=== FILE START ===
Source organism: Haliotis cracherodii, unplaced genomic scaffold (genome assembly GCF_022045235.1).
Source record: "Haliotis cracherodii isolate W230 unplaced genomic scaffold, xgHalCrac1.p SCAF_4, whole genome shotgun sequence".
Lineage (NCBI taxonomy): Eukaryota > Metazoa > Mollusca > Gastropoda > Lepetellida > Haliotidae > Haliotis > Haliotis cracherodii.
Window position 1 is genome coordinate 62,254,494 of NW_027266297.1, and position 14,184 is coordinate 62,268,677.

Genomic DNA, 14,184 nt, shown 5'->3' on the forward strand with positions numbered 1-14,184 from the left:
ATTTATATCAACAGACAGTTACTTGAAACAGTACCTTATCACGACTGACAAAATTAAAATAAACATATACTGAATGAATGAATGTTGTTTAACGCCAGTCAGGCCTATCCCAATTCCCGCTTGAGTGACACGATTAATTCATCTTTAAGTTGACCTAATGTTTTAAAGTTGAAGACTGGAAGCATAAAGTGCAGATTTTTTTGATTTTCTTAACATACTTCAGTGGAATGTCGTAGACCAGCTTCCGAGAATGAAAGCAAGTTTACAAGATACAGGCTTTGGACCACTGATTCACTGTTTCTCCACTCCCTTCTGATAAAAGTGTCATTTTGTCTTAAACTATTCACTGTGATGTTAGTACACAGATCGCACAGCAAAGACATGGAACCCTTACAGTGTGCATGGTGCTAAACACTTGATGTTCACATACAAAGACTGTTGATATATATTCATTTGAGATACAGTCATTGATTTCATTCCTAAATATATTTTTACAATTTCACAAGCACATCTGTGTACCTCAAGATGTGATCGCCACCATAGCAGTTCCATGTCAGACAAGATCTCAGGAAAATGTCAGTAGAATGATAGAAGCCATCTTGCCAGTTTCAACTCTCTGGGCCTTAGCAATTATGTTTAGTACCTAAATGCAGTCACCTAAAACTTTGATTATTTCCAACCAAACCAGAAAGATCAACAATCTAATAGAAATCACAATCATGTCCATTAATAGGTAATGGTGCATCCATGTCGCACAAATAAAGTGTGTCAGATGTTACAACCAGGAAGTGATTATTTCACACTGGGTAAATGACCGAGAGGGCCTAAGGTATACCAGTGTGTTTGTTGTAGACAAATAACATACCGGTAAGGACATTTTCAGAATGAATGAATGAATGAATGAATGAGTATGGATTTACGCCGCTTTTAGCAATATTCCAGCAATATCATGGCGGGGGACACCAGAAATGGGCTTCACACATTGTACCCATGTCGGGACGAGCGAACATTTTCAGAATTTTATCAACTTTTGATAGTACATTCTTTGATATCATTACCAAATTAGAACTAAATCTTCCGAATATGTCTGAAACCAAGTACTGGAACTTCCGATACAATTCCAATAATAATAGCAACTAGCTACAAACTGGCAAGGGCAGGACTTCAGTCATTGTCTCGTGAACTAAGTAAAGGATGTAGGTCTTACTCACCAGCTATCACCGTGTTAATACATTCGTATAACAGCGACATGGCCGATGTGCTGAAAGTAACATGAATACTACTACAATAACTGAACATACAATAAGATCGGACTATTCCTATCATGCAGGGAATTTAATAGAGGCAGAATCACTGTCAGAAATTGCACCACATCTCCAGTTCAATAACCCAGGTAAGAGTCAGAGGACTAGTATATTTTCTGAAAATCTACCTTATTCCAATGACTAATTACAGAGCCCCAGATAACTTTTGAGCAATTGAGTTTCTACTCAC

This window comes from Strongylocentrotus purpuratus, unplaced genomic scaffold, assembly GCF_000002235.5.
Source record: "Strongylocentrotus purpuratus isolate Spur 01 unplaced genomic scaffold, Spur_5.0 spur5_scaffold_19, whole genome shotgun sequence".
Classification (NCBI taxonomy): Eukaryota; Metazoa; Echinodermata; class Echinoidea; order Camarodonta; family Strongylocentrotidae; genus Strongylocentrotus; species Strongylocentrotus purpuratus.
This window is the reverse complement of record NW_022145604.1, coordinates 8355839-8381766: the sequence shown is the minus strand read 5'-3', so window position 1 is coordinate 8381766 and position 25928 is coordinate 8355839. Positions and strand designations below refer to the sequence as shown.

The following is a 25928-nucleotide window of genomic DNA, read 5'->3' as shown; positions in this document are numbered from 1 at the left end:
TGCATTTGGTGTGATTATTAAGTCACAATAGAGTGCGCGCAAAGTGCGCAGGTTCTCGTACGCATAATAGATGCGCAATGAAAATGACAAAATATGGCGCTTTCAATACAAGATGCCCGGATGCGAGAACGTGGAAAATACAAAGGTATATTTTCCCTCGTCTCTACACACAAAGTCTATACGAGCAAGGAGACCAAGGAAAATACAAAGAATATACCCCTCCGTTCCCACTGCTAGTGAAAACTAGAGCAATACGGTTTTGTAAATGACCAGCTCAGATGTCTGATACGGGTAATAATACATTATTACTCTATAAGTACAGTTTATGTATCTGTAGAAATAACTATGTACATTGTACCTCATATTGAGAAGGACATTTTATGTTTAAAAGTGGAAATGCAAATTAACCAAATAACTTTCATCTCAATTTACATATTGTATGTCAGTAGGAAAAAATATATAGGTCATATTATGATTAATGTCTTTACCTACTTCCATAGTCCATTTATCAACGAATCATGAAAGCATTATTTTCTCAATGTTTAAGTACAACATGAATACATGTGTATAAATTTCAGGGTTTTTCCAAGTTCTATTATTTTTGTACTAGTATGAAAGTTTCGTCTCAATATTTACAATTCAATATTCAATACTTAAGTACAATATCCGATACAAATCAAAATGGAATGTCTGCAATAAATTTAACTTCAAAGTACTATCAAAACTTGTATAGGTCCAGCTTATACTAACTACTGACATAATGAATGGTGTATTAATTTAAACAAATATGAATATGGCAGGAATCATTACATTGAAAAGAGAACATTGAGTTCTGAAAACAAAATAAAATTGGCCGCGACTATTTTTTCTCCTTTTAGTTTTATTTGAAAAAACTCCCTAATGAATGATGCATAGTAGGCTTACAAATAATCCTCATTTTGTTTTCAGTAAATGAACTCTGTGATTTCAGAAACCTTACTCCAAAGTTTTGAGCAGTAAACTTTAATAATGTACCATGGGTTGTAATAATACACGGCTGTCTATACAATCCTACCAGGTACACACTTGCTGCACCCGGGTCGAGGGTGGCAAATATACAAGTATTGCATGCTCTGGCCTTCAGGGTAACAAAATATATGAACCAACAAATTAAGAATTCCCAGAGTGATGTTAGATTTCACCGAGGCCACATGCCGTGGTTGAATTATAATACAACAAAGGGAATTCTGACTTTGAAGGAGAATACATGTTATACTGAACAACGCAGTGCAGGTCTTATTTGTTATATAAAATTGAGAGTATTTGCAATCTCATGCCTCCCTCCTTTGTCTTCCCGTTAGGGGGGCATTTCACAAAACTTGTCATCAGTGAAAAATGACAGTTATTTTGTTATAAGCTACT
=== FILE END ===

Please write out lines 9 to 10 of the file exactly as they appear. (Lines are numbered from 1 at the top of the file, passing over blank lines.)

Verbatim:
Classification (NCBI taxonomy): Eukaryota; Metazoa; Echinodermata; class Echinoidea; order Camarodonta; family Strongylocentrotidae; genus Strongylocentrotus; species Strongylocentrotus purpuratus.
This window is the reverse complement of record NW_022145604.1, coordinates 8355839-8381766: the sequence shown is the minus strand read 5'-3', so window position 1 is coordinate 8381766 and position 25928 is coordinate 8355839. Positions and strand designations below refer to the sequence as shown.